Eventually I may forego the illusion that the ripping up of San Francisco streets is a temporary thing, that in six months or so they (whoever they are) will get finished. Cesar Chavez has a lane closed, as does Guerrero. The slow movement of Bach’s Concerto for Oboe and Violin scores the crawl. There are the usual double parked delivery trucks and Moms dropping off their little beloveds who are forbidden to walk on the streets. Up ahead, somewhere around 16th Street, I see the intermittent flash of an emergency vehicle. Traffic is backed up to 20th. While I’m deciding whether to turn off at 18th, a maneuver that might take a few green lights and further bollox traffic, the presto movement kicks in, with its latent promise that we’ll get moving again. More than that, it is a testament that in all this mechanical bustle, this too-much-with-us world, there is incorruptible beauty, breaking the heart and making it whole, again or for the first time.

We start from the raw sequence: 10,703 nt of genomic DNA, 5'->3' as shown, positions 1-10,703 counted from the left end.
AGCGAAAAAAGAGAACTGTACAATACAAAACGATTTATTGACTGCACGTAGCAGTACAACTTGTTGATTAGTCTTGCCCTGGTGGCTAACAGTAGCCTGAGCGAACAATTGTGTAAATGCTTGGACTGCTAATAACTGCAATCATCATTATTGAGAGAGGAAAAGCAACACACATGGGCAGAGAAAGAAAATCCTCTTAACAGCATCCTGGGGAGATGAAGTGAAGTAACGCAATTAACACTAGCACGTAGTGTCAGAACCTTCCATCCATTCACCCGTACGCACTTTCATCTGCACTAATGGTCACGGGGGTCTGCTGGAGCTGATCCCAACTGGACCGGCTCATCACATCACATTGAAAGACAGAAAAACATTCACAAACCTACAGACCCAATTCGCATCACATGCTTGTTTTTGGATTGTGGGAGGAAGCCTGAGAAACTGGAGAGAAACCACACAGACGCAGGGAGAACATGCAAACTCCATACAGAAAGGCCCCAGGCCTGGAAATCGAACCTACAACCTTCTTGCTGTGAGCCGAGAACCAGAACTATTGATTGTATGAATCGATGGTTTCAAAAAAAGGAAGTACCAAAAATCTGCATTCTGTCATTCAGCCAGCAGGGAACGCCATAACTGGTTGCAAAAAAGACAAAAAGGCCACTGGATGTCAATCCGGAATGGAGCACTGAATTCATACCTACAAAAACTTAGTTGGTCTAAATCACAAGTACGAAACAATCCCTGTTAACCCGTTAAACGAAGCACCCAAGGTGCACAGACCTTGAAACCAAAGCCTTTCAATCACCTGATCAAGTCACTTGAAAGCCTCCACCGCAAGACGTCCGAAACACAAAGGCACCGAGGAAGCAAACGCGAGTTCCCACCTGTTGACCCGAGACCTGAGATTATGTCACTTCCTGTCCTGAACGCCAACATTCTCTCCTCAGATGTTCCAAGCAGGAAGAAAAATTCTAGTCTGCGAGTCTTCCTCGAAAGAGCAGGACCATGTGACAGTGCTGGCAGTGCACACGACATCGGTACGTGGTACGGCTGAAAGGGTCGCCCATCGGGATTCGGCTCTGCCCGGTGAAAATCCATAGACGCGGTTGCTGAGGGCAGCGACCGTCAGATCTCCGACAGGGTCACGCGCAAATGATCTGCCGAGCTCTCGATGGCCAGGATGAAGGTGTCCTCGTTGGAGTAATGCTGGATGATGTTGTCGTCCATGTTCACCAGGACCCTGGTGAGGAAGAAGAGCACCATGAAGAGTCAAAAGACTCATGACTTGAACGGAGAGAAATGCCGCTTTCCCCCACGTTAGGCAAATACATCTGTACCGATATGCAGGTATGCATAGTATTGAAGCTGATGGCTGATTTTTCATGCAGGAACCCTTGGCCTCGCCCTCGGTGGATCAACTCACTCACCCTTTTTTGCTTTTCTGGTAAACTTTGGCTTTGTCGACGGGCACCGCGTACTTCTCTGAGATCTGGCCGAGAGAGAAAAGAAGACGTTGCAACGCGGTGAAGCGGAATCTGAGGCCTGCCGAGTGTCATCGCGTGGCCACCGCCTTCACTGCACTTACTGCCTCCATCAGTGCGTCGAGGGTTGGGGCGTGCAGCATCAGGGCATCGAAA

At 16th there has been an accident. A near head-on. A gray car and a red pickup. Someone was going fast. The gray car’s hood is crumpled. Lanes are closed in three directions. Two cops direct traffic, at first at cross purposes. Even majestic Bach can’t keep my impatience from bubbling into something like rage.
How about some gratitude. It wasn’t me in the gray car. My gray pickup is now rolling right along. And, let’s have a dose of perspective. If I had to do a single commute like Rita does most days in Nigeria from her house to the Centre, I wouldn’t have a feather of sanity remaining. Yes, rolling along now. Bach’s music is an oiled machine producing the sublime.
Crossing Market Street we’re back in the tar pits. On Buchanan where a massive development is rising a platform trailer truck is parked. Now we’re down to one lane and it’s every maniac for himself. I breathe. It occurs to me that a mindfulness practice is just fine when everything is going fairly well but when things get really sticky, I dive into anger and frustration. Is there really any need to hurry? I ask my swim students, can you slow that down? I ask myself, can you slow that down?
Fast, faster, moving to the music. The stitch of arboreal shadows dances through sunlight. We’re getting somewhere.